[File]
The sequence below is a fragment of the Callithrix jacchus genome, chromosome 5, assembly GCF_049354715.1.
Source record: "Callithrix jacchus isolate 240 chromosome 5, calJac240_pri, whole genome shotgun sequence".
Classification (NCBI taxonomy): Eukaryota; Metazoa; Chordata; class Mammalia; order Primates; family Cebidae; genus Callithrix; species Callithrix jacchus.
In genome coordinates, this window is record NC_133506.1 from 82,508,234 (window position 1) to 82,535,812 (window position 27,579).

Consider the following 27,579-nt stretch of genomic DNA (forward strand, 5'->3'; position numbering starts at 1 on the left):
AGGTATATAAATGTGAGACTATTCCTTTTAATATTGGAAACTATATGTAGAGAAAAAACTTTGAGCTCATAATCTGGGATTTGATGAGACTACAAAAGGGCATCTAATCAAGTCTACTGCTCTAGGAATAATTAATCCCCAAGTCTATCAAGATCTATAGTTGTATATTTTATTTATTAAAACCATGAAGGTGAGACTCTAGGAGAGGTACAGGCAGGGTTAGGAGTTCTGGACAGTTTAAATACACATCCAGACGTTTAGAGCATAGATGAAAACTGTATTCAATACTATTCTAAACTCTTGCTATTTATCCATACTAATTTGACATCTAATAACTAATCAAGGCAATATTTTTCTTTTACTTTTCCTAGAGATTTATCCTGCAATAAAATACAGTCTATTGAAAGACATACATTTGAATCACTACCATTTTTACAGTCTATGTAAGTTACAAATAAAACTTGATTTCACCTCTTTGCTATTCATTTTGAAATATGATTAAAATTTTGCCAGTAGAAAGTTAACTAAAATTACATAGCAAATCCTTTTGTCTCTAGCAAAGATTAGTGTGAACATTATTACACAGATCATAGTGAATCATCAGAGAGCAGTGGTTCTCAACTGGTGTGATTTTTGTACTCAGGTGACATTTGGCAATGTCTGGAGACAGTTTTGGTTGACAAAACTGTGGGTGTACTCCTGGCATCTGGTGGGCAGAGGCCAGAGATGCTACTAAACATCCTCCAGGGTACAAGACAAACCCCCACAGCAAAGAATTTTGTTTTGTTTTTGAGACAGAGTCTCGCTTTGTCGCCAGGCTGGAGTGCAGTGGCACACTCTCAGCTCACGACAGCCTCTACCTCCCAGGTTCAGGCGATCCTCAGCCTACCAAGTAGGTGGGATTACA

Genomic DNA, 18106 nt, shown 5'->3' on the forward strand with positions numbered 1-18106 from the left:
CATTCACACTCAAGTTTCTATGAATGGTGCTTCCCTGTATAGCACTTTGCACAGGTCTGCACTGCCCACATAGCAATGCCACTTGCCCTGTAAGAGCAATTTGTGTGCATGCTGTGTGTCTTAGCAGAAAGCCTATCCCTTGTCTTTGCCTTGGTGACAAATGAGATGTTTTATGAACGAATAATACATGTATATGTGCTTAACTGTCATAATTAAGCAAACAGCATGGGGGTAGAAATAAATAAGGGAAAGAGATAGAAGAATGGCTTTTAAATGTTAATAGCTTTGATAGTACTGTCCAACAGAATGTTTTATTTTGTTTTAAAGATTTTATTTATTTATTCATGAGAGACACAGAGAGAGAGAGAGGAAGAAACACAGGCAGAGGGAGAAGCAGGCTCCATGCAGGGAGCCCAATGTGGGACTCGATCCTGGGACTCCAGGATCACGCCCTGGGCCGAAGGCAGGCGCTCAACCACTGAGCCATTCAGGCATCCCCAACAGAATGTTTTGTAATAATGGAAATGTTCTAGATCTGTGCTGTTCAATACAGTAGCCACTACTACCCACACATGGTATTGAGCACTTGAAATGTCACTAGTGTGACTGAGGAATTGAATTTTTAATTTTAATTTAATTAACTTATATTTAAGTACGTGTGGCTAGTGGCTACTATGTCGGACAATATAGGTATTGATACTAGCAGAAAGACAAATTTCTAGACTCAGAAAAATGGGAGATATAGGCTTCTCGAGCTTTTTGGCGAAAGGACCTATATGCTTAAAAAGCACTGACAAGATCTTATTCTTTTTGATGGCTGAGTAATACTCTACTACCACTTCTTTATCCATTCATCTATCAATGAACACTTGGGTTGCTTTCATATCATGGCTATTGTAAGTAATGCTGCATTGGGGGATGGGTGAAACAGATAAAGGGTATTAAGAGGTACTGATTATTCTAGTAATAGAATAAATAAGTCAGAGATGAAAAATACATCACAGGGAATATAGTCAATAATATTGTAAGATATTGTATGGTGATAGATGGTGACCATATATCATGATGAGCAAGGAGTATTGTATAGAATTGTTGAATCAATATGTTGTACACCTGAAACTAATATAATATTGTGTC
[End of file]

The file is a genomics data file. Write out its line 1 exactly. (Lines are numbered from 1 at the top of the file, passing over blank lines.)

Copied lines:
The sequence below is a fragment of the Callithrix jacchus genome, chromosome 5, assembly GCF_049354715.1.